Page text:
Business relief: Investment businesses: Wholly or mainly
The rule excluding investment businesses (IHTM25261) from business relief applies if the business consists ‘wholly or mainly’ of the excluded categories, IHTA84/S105(3).
When you investigate this you should look at the main activities of the business, and to its assets and sources of income or gains, over a reasonable period preceding the transfer.
Particular problems can arise where there are several sides to the business, one or more of which appear to fall within the excluded categories. This came up for consideration by the Special Commissioners in the anonymised case of Farmer and another (executors of Farmer, deceased) v Inland Revenue Commissioners (SpC 216), where there was a single business consisting of farming and of letting surplus properties on the farm. In that case it was held that:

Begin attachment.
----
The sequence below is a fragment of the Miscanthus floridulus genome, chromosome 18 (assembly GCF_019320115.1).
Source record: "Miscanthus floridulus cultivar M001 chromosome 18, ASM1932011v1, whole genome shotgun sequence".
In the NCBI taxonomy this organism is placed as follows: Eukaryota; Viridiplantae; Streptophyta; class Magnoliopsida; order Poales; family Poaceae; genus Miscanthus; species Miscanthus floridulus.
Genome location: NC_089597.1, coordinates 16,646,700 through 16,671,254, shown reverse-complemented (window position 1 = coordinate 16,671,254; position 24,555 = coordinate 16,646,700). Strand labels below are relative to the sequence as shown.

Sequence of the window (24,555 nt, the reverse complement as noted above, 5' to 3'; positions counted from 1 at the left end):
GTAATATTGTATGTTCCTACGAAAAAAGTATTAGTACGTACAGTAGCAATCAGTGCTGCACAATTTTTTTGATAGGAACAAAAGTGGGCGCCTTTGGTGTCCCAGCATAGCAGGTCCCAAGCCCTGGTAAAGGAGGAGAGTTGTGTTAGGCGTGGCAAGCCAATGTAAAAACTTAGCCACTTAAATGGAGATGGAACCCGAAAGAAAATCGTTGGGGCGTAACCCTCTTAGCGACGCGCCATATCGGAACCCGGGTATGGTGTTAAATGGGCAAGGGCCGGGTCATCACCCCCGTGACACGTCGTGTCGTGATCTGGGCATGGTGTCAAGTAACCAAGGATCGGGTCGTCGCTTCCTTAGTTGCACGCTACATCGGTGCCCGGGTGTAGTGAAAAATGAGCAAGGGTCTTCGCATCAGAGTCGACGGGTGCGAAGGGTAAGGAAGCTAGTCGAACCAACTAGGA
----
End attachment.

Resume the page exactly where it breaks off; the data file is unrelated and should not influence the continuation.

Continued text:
- It did not follow from the definition of business in IHTA84/S103(3) that the level of net profit was the only or principal test. The business and its activities had to be looked at in the round.
- In this case the letting of properties was subsidiary to the main farming activity – and, although they were more profitable, the overall context of the business, the capital employed, the time spent by employees and consultants and the levels of turnover supported the conclusion that the business consisted mainly of farming.
- Application of this principle can turn on the precise facts of a particular case. In some situations, you will need to consider whether there is a single hybrid business, or one or more separate businesses.
- Hybrid businesses were considered in the case of Commissioners for HMRC v A.M. Brander (as executor of the Will of the late 4thEarl of Balfour)  UKUT 300 (TCC). The Tribunal applied the same principles as in Farmer, in a situation where the activities may also have constituted more than one business.